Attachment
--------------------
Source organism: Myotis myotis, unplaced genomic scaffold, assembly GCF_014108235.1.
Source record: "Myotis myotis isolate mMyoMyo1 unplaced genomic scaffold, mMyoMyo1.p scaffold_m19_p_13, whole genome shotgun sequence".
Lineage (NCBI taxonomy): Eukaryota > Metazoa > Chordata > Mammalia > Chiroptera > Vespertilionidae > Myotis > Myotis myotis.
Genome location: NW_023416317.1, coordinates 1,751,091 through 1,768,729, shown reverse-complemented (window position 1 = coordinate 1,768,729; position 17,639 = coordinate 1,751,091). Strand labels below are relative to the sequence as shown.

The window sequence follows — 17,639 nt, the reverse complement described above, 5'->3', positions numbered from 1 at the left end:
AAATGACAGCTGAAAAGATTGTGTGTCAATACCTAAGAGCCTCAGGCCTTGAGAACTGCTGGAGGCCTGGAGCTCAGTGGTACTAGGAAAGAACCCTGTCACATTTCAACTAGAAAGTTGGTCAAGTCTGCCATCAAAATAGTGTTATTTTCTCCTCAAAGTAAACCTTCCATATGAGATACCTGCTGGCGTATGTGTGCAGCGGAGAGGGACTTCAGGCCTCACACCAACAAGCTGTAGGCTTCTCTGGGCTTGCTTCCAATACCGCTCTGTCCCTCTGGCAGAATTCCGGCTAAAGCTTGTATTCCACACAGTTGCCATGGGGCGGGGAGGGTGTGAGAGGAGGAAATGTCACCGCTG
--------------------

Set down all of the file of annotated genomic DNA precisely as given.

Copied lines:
Source organism: Myotis myotis, unplaced genomic scaffold, assembly GCF_014108235.1.
Source record: "Myotis myotis isolate mMyoMyo1 unplaced genomic scaffold, mMyoMyo1.p scaffold_m19_p_13, whole genome shotgun sequence".
Lineage (NCBI taxonomy): Eukaryota > Metazoa > Chordata > Mammalia > Chiroptera > Vespertilionidae > Myotis > Myotis myotis.
Genome location: NW_023416317.1, coordinates 1,751,091 through 1,768,729, shown reverse-complemented (window position 1 = coordinate 1,768,729; position 17,639 = coordinate 1,751,091). Strand labels below are relative to the sequence as shown.

The window sequence follows — 17,639 nt, the reverse complement described above, 5'->3', positions numbered from 1 at the left end:
AAATGACAGCTGAAAAGATTGTGTGTCAATACCTAAGAGCCTCAGGCCTTGAGAACTGCTGGAGGCCTGGAGCTCAGTGGTACTAGGAAAGAACCCTGTCACATTTCAACTAGAAAGTTGGTCAAGTCTGCCATCAAAATAGTGTTATTTTCTCCTCAAAGTAAACCTTCCATATGAGATACCTGCTGGCGTATGTGTGCAGCGGAGAGGGACTTCAGGCCTCACACCAACAAGCTGTAGGCTTCTCTGGGCTTGCTTCCAATACCGCTCTGTCCCTCTGGCAGAATTCCGGCTAAAGCTTGTATTCCACACAGTTGCCATGGGGCGGGGAGGGTGTGAGAGGAGGAAATGTCACCGCTG